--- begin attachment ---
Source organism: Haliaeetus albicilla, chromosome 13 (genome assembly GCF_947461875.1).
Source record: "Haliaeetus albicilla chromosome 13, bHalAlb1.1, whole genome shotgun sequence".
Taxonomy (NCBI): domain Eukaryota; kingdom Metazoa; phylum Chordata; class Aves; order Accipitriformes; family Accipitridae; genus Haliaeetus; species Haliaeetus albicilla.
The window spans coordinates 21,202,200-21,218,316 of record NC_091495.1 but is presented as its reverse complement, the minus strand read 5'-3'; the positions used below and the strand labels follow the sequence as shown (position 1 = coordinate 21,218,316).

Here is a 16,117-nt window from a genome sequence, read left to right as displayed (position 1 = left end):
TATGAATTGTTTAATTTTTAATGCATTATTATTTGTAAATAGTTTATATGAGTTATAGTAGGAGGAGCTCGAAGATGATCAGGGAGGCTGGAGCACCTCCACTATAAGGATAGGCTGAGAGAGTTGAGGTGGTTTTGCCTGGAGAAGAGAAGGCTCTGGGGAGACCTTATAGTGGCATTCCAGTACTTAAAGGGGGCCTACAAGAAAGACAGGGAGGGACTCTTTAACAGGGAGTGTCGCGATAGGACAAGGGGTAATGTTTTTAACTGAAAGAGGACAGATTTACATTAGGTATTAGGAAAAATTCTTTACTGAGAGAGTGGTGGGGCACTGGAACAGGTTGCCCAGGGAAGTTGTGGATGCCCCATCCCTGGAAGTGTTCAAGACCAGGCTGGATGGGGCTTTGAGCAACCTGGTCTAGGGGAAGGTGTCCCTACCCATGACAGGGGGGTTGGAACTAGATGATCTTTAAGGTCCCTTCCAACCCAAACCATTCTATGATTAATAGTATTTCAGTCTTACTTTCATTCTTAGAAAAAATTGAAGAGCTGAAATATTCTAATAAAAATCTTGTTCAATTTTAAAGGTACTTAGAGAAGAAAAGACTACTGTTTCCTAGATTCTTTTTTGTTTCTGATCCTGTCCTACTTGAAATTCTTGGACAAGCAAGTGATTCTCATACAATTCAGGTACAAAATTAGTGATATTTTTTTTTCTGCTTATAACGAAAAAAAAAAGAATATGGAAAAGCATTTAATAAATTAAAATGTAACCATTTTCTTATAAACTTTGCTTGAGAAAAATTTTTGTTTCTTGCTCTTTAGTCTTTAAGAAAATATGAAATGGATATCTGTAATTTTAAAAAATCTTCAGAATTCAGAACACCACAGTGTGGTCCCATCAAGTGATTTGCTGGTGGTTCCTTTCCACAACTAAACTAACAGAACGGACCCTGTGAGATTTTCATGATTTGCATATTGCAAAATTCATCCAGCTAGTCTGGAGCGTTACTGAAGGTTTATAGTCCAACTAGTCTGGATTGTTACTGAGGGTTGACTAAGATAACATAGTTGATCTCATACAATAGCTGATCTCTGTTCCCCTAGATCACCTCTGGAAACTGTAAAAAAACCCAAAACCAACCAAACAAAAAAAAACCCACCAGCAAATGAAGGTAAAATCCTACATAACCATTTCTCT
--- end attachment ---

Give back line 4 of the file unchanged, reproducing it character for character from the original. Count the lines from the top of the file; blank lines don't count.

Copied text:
The window spans coordinates 21,202,200-21,218,316 of record NC_091495.1 but is presented as its reverse complement, the minus strand read 5'-3'; the positions used below and the strand labels follow the sequence as shown (position 1 = coordinate 21,218,316).